Your slipping Cassini, double d in redding !
"If you write anything criticizing editing or proofreading, there will be a fault of some kind in what you have written"As Ducky McDuckface (above) observes, it's hard to take someone seriously when they don't know the difference between "your" and "you're".
No names, (it wasn't James), but in the past week we saw these examples from a regular blogger:
Because the reality is your probably going to lose the first one.Oh dear. It wasn't just a one-off mistake either - the final line of the post was this:
Take you’re time!Here's a helpful guide:
How apostrophes and the words "their, there and they're" are used, or often abused, is also a useful guide to how seriously to take someone.
Moving on, and I'm not sure a word for locking in a loss on all outcomes exists yet, or at least is in common use. While there are plenty of references to 'greening up' to be found - in guides to Betfair trading for example - the optimistic message in such writings (everybody always wins) appears not to want to consider, and thus doesn't mention, the possibility of locking in a negative outcome.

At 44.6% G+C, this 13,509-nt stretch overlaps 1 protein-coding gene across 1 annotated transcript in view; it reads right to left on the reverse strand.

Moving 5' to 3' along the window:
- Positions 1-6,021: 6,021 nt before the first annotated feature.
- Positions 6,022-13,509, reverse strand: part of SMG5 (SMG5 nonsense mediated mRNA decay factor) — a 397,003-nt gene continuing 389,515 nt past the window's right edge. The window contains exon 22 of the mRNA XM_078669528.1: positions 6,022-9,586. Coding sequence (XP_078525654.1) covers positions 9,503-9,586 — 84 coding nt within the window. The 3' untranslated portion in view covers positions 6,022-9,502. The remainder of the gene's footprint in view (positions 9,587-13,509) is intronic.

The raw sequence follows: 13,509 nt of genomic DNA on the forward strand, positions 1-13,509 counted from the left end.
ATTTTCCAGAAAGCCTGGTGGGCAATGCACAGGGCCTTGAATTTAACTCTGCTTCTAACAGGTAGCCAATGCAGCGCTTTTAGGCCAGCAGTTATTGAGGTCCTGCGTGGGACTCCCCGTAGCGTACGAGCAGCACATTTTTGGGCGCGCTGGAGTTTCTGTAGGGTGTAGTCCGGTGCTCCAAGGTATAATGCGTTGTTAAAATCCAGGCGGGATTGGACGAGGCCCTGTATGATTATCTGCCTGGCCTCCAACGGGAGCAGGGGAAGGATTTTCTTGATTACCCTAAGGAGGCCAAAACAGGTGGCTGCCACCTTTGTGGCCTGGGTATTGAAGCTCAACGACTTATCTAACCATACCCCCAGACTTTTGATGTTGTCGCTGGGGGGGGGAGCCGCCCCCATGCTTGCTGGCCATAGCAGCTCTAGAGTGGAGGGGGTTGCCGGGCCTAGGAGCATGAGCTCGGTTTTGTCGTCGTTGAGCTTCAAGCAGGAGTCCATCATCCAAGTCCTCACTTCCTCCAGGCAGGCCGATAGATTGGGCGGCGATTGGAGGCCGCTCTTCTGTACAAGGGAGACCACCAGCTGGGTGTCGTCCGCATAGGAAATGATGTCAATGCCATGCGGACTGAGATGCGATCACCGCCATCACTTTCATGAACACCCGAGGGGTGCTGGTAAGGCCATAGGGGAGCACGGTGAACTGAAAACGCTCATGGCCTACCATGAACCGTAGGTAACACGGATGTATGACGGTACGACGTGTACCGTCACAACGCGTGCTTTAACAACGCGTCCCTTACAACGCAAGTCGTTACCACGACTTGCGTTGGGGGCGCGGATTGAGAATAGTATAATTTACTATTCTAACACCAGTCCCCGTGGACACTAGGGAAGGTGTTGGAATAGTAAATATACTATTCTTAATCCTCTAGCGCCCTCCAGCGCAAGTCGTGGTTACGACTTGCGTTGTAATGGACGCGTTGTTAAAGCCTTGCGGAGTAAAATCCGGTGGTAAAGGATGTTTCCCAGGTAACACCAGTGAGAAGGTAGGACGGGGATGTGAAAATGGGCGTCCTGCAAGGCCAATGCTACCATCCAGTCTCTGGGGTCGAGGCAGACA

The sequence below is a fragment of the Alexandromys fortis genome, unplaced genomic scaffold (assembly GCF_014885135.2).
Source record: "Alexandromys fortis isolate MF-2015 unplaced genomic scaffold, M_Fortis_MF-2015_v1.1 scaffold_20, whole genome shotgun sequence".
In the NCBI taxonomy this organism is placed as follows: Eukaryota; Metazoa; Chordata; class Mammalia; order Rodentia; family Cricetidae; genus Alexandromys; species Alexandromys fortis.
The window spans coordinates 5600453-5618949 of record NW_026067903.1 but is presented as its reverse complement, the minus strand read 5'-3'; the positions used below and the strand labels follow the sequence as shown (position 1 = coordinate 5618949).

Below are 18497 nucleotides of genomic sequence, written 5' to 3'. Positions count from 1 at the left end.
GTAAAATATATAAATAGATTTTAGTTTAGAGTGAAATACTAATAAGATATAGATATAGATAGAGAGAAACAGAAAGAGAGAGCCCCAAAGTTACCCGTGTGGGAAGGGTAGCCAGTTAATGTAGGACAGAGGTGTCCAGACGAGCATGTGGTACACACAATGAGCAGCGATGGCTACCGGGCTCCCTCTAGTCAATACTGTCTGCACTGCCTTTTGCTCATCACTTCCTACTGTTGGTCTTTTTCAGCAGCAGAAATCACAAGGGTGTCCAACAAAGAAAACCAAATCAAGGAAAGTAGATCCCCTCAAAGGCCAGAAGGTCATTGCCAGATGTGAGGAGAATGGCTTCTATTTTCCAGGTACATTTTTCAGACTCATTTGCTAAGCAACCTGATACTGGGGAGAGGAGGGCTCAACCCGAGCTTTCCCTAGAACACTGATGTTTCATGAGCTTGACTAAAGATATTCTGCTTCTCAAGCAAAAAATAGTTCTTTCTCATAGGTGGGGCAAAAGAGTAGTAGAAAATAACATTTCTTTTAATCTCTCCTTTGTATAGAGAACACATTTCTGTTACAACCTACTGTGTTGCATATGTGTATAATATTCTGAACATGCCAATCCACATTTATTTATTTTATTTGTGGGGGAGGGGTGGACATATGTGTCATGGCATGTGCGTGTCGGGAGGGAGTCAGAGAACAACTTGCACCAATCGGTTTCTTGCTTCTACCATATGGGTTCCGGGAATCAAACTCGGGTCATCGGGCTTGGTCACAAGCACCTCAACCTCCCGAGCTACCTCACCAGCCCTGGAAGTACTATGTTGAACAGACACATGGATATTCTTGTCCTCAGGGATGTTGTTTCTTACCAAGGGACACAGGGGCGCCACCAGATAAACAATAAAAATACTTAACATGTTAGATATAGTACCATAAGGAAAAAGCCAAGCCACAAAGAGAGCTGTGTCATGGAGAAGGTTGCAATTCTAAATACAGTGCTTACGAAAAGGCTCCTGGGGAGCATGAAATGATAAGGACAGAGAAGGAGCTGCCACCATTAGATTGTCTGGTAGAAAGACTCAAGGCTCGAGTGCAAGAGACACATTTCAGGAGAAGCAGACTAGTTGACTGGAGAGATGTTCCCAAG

There was much debate in the early days of exchanges about whether a bet was 'laid' or 'layed' but I think the latter has over time become the accepted word.
I wasn't the only one to notice Baz's faux pas. James (he of Betfair Pro Trader fame) commented:
@Baz - Not to mention 're in you're. ;)As I (not James) wrote almost three years ago on being positive:
@Cassini - I always try to be positive.
The other thing is that successful people tend to be more positive. You could argue that it's a lot easier to be positive when you have achieved some success, however modest, but I think that earned success (as opposed to winning the lottery for example) is often the result of a positive attitude rather than the cause.
I'm not sure I understand fully the negative attitude that so many people seem to have towards others who manage to be relatively successful.
Envy is obviously part of it, (I am a little envious of Ian's £1.4million for example), but I would rather use that envy in a positive way, a benchmark for what can be achieved, and as an incentive to keep moving forward and improving my strategies, than use it in a negative way, by spending hours writing comments suggesting the numbers are made up, that Elo ratings don't work, that workshops are a waste of time etc.
Not picking on Danny specifically, since there are many others like him, but I think that until your attitude changes from negative to positive, you will never have the mindset needed to be successful.Even Jordan Spieth has admitted as much this week:
I just need to do a little bit better job of being positive with myself and smiling a bit more, having a bit more fun.